In 1873 the lives of Mr. and Mrs. Spafford took a sharp turn. Horatio Spafford was a prominent lawyer in Chicago and the husband of Anna with four young daughters, Tanetta, Bessie, Margaret, and Annie. Desiring to take his family on vacation, he planned a trip to Europe in November. Sadly, he was restrained to go due to business, so he sent off his wife and three daughters – planning on meeting them in Europe after.
At 2am on November 15th 1873, the Ville du Havre (the ship carrying Horatio’s wife and three daughters) collided with an English vessel. Within minutes the entire ship sank. 226 people drowned, including Horatio’s four daughters. His wife, Anna, was found unconscious lying on a plank of wood. She was rescued and survived.
Upon arriving in Europe, Anna sent a telegram to Horatio bearing the news. He began his journey to Europe to meet with his wife. When he travelled over the area on the Atlantic where the Ville du Havre sank, he wrote the famous hymn “It Is Well with My Soul.”
How can Horatio say “It is well with my soul”? This is a serious question. If he simply said “Oh, well, on with life!” then we’d know something wasn’t quite right. The fact is that he knows the sorrow. In the first verse of the hymn he uses a metaphor to say that his sorrows are like sea billows (large sea waves) roaring. Horatio feels a deep, deep pain.
Now, many of us have experienced pain as deep as Horatio’s. Maybe a family member or a close friend passed away. Maybe you’ve been abandoned and felt like no one cares. Or maybe you’ve experienced pain, but not as deep as Horatio’s. Maybe you’ve been bullied, disrespected, or abused. Whatever the situation/event is, we’ve all experienced pain – pain which can lead to discouragement.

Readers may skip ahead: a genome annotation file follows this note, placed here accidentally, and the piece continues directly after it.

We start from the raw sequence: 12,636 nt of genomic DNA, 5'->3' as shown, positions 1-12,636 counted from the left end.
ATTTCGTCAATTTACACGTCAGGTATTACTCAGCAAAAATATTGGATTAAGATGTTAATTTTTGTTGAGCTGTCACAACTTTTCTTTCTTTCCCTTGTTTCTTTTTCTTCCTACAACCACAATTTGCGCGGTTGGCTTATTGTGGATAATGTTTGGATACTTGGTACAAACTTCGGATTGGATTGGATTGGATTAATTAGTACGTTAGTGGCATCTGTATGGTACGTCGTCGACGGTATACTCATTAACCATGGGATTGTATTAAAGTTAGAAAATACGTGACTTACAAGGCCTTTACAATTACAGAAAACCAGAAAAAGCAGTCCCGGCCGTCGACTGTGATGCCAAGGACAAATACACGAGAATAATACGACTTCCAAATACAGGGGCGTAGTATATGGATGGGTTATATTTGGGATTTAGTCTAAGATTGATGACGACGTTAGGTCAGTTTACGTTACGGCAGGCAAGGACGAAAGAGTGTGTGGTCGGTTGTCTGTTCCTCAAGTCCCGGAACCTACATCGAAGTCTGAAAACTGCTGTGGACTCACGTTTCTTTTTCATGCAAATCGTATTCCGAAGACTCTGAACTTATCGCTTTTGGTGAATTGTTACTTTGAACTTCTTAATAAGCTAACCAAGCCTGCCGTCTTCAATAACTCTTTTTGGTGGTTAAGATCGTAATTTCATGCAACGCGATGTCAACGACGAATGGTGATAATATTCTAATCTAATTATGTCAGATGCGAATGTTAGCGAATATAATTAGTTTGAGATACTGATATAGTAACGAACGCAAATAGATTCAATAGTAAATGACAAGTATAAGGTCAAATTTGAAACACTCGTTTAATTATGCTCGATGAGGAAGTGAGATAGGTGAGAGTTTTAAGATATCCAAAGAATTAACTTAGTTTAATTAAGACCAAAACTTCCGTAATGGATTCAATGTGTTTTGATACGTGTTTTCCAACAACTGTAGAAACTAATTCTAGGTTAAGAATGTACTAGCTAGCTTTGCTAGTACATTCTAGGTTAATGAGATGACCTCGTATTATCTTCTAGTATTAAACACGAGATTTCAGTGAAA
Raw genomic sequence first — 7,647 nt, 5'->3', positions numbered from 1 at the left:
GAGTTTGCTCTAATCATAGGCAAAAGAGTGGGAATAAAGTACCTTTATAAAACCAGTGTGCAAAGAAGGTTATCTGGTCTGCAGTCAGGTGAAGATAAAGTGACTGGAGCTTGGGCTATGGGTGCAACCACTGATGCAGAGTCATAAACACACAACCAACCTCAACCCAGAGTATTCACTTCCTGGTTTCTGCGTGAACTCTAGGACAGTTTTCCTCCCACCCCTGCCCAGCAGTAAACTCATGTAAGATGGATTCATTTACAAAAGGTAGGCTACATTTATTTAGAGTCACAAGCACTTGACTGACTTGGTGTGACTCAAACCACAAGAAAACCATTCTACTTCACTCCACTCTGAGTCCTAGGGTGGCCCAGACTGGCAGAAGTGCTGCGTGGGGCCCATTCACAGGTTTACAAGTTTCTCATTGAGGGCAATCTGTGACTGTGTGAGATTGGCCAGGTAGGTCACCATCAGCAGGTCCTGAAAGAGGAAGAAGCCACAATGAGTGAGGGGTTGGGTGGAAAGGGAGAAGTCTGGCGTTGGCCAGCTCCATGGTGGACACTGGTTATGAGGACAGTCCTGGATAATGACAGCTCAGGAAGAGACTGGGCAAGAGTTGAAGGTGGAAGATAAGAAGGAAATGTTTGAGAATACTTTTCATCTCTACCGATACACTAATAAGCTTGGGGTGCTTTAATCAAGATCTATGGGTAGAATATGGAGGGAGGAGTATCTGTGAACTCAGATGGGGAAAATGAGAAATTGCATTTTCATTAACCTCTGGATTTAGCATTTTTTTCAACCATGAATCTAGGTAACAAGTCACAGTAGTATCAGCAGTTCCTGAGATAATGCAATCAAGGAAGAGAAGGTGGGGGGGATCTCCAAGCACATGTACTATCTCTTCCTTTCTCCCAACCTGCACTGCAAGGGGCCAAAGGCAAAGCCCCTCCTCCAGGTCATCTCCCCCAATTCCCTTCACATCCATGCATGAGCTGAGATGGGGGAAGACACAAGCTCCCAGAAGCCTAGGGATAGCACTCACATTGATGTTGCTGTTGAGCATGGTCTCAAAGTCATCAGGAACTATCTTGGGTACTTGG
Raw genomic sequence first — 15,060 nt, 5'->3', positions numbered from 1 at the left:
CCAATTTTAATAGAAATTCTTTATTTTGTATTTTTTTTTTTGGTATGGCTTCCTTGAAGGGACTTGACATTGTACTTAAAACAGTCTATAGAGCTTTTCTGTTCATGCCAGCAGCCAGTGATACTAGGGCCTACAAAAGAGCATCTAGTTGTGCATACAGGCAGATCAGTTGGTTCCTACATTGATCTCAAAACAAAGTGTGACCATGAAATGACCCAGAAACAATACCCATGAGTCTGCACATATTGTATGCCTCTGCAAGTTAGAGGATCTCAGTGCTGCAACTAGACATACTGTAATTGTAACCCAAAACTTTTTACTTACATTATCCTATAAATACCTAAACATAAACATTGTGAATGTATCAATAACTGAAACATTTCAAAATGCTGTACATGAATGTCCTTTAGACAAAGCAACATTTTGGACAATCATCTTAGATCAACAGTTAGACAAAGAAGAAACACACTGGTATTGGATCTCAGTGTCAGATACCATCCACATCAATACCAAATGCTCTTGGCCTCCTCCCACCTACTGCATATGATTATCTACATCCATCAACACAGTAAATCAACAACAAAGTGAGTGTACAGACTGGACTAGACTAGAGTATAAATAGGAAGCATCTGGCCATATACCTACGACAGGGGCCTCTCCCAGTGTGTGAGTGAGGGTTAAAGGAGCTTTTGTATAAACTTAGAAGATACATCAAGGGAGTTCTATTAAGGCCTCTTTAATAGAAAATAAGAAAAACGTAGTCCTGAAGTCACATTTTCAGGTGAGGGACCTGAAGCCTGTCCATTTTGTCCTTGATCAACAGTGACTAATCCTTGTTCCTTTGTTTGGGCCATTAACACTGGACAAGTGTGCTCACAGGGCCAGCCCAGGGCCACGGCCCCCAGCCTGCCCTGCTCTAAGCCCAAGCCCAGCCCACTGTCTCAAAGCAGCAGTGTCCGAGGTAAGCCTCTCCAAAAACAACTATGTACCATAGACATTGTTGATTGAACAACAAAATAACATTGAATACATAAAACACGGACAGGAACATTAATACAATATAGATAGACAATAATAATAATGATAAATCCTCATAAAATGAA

So what was it that led Horatio to write “It Is Well with My Soul”? The truth of the gospel. Horatio was strengthened through the power of the gospel. The Apostle Paul in the last chapter of Romans writes, “Now to him who is able to strengthen you according to my gospel and the preaching of Jesus Christ…be glory forevermore…”(Romans 16:25,27). Paul says “my gospel” to distinguish the true gospel (the one he brings) rather than the multitude of false gospels that were going around at that time. This true gospel strengthens us. It’s through the preaching of Jesus Christ and His work that we are built up, encouraged, and empowered. It’s this true gospel that enabled Horatio to confidently say, “It is well with my soul.”
It’s inevitable that all of us will experience pain, confusion, discouragement, and the like throughout our lives. It’s in these times that we need strengthening. We need encouragement. We need empowering.
Go to the gospel.
Go to Jesus Christ.
He will keep you from stumbling in the dark.